Adult Black-faced Monarch Mulligans Camp Gibraltar Range NP


Views from Raspberry Lookout, Gibraltar Range National Park


Tuesday, 21 January 2014

Weekend in Coffs Harbour

Family commitments saw me spend the weekend in a cabin at the Park Beach Holiday Park at Coffs Harbour.  Not really being one for crowds it was a little hard to take but the special time that I had with three of my nine grandchildren made it worthwhile.  Koby, the five year old veteran of two Gould League Bird Camps, was very keen to check out the field guide and always presents me with feathers that he collects.  This time it was a Magpie-lark tail feather.  The only other birds that were seen or heard were common species including the Masked Lapwing, Noisy Miner, Blue-faced Honeyeater, Silver Gull, Torresian Crow and  Eastern Koel.  I heard a number of individuals of the introduced Asian House Gecko around the park.  A late afternoon walk to Park Beach allowed views of Muttonbird Island, Little Mutton Island, Split Solitary Island and South Solitary Island.

South Solitary Island (in distance) and Split Solitary Island viewed from Park Beach

Sunday, 12 January 2014

Boobook family visits Coutts Crossing backyard


On December 4 2012 I heard a Southern Boobook calling at night near our home at Coutts Crossing, north coast New South Wales, Australia.  On December 6 a pair of Little Friarbirds was jumping around on the branches of a Macadamia Nut tree in our backyard, harassing an adult Boobook.  As I went to investigate the commotion I flushed the owl which flew to a tree in our front yard.  The Little Friarbirds were joined by some Blue-faced Honeyeaters, a pair of Magpie-larks and some Noisy Miners.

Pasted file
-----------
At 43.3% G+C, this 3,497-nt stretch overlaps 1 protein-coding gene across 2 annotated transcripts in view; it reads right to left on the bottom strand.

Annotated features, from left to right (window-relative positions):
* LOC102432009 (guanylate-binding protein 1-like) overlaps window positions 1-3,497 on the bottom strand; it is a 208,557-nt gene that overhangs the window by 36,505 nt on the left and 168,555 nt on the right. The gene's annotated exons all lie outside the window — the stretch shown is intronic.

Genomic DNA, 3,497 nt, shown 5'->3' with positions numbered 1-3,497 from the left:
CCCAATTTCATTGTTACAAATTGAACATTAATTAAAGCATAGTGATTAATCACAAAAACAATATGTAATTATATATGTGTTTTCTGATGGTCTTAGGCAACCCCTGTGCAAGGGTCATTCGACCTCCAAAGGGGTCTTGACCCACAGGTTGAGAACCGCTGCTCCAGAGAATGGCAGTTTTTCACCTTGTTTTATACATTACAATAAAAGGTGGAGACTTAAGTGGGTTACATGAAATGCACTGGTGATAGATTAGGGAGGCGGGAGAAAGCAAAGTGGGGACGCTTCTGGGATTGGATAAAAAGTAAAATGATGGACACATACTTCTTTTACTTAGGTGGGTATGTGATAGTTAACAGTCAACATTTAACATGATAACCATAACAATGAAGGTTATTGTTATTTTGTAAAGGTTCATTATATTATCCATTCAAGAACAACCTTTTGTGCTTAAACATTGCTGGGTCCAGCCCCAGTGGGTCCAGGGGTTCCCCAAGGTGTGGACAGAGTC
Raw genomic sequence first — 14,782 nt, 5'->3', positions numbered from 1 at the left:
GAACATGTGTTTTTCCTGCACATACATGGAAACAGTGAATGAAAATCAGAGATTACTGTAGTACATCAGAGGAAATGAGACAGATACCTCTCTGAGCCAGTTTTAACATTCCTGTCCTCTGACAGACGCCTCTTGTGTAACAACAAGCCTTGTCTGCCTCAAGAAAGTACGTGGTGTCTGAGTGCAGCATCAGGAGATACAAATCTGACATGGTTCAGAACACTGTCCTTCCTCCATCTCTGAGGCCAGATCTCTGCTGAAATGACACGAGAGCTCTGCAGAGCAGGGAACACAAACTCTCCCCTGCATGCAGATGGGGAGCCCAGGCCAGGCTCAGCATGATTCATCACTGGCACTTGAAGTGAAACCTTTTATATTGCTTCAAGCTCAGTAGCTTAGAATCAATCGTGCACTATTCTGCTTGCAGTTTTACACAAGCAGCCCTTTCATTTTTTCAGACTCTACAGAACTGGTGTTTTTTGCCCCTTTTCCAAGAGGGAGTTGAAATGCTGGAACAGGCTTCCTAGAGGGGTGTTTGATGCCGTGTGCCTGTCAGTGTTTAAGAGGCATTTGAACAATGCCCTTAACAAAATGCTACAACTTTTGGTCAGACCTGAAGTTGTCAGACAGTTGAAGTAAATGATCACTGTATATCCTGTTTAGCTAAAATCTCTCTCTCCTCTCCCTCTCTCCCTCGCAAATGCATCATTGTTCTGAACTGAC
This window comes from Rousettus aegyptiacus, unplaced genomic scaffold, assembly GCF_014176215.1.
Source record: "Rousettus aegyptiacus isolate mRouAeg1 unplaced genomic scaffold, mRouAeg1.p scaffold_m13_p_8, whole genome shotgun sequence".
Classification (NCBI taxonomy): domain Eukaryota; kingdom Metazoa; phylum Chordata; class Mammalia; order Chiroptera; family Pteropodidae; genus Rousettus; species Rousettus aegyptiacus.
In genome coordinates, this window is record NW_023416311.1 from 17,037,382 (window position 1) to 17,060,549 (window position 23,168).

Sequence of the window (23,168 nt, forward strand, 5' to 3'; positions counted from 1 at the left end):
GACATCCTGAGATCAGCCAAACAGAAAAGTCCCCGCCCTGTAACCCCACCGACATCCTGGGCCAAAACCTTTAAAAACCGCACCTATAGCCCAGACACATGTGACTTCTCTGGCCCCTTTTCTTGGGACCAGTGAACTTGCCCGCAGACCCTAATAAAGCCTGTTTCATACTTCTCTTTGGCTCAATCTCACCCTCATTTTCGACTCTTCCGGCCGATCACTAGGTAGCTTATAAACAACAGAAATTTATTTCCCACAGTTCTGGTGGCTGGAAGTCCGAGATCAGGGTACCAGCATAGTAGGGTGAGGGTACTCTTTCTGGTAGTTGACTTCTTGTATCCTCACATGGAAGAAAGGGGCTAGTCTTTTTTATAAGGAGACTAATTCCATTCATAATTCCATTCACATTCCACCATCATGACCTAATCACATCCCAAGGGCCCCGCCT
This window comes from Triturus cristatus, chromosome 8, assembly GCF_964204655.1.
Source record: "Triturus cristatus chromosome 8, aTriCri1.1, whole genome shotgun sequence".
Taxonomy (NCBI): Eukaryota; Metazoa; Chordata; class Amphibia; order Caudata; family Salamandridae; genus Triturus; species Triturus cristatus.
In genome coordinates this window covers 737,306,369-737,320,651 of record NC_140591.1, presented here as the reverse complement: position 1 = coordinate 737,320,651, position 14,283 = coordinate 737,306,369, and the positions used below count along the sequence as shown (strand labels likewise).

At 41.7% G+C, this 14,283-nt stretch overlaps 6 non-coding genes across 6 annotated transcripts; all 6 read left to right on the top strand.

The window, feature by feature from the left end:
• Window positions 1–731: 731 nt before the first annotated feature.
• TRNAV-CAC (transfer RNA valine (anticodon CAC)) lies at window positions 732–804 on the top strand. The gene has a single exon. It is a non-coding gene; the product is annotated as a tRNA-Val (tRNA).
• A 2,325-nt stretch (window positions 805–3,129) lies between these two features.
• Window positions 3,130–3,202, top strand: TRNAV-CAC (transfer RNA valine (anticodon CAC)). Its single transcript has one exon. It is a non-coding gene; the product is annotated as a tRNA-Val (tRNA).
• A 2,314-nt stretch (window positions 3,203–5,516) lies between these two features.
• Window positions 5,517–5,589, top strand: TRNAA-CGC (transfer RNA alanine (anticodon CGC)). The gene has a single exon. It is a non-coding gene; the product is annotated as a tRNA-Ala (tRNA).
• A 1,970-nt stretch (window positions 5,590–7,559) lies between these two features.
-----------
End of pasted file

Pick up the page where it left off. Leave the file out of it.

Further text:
Adult Boobook being harassed by Little Friarbird 06.12.12
It, or another adult, was also present on December 9 roosting in a Queen Palm next to our backyard with Australian Magpies, Grey Butcherbirds and Torresian Crows all nearby calling in alarm. A single adult was present in our yard almost daily from December 19 to 26.  Then on December 31 there were two adults roosting in the thick foliage of the paperbarks in the backyard.  The noisy activity of the sentinel honeyeaters drew my attention to a Forest Red Gum Eucalyptus tereticornis in the backyard to the rear of our place.  There I observed a fluffy juvenile Boobook.  It was joined 20 minutes later by a second juvenile.
Adult pair in yard 31.12.12
                                                             Adult in yard 31.12.12

                                                                 Juvenile on 31.12.12

                                                               Two juveniles on 31.12.12